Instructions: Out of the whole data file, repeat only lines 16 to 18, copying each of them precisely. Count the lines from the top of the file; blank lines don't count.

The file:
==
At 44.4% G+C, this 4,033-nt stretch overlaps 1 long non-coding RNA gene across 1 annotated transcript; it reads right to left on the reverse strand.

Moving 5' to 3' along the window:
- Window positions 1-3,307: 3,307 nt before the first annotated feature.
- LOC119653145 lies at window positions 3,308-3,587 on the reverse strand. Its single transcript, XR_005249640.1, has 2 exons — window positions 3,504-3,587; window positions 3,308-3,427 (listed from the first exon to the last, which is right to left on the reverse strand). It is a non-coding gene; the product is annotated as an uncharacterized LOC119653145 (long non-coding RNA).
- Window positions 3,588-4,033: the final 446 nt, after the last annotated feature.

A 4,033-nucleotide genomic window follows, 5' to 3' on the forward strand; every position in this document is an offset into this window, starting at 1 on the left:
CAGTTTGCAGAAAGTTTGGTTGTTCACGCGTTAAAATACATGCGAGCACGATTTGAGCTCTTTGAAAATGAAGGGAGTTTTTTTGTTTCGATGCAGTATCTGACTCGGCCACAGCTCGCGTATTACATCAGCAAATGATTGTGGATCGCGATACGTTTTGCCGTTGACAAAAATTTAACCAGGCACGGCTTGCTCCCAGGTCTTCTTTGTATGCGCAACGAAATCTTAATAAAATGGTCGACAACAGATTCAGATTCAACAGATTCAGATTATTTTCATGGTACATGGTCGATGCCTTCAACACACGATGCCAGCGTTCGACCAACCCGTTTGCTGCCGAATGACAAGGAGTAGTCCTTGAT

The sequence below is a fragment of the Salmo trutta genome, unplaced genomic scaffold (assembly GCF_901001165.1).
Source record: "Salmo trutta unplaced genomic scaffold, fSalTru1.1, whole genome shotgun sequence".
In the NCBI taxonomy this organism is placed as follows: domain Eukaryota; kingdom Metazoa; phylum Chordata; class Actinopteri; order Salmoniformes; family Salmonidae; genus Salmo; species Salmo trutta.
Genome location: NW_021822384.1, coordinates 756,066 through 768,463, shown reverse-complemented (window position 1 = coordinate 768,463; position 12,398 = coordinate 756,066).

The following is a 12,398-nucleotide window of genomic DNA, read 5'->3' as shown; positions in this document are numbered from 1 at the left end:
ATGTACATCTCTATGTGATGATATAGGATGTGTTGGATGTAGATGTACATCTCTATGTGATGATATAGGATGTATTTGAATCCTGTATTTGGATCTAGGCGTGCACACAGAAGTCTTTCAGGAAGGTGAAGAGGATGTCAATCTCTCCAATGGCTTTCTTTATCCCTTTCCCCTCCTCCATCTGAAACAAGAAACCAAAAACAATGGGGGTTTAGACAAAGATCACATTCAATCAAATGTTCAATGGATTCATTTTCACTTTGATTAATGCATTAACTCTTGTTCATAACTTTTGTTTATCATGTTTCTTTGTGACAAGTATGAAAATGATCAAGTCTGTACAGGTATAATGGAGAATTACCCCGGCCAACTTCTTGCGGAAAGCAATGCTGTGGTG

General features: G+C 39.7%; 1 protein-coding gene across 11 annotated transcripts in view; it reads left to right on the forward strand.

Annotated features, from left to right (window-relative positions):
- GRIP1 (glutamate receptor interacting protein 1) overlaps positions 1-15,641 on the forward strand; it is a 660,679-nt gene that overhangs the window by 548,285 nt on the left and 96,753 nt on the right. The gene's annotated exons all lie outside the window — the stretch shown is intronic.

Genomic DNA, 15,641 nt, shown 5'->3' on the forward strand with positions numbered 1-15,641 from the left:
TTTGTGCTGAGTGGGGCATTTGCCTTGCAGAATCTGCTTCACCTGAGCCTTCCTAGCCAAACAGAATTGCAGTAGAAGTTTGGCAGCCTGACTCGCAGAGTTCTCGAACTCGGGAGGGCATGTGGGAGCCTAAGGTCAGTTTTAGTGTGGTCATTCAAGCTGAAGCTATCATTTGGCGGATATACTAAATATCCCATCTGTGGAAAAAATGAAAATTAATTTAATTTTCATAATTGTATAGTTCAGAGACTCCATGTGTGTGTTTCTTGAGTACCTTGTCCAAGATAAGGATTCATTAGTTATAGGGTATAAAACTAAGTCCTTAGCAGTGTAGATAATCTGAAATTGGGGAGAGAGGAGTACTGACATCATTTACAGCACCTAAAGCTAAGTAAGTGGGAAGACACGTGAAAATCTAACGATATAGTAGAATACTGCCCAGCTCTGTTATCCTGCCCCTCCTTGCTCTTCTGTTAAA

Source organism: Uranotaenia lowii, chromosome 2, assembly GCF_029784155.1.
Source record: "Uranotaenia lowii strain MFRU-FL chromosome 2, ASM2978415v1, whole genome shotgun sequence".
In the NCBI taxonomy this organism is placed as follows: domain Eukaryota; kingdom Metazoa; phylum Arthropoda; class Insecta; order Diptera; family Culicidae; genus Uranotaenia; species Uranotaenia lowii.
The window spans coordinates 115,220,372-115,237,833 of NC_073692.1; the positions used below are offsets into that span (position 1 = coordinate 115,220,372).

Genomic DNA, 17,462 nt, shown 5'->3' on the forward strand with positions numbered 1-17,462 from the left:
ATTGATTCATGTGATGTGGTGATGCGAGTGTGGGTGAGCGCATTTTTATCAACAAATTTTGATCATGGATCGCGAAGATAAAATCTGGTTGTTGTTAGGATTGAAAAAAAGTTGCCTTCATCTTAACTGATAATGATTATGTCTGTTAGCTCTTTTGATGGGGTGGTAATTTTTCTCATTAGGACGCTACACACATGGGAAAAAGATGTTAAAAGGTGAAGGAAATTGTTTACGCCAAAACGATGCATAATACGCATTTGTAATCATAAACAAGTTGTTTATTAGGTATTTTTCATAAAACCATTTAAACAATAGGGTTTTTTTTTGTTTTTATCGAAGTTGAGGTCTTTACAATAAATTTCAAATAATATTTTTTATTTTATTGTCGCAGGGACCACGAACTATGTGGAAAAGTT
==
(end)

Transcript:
- GRIP1 (glutamate receptor interacting protein 1) overlaps positions 1-15,641 on the forward strand; it is a 660,679-nt gene that overhangs the window by 548,285 nt on the left and 96,753 nt on the right. The gene's annotated exons all lie outside the window — the stretch shown is intronic.

Genomic DNA, 15,641 nt, shown 5'->3' on the forward strand with positions numbered 1-15,641 from the left:
TTTGTGCTGAGTGGGGCATTTGCCTTGCAGAATCTGCTTCACCTGAGCCTTCCTAGCCAAACAGAATTGCAGTAGAAGTTTGGCAGCCTGACTCGCAGAGTTCTCGAACTCGGGAGGGCATGTGGGAGCCTAAGGTCAGTTTTAGTGTGGTCATTCAAGCTGAAGCTATCATTTGGCGGATATACTAAATATCCCATCTGTGGAAAAAATGAAAATTAATTTAATTTTCATAATTGTATAGTTCAGAGACTCCATGTGTGTGTTTCTTGAGTACCTTGTCCAAGATAAGGATTCATTAGTTATAGGGTATAAAACTAAGTCCTTAGCAGTGTAGATAATCTGAAATTGGGGAGAGAGGAGTACTGACATCATTTACAGCACCTAAAGCTAAGTAAGTGGGAAGACACGTGAAAATCTAACGATATAGTAGAATACTGCCCAGCTCTGTTATCCTGCCCCTCCTTGCTCTTCTGTTAAA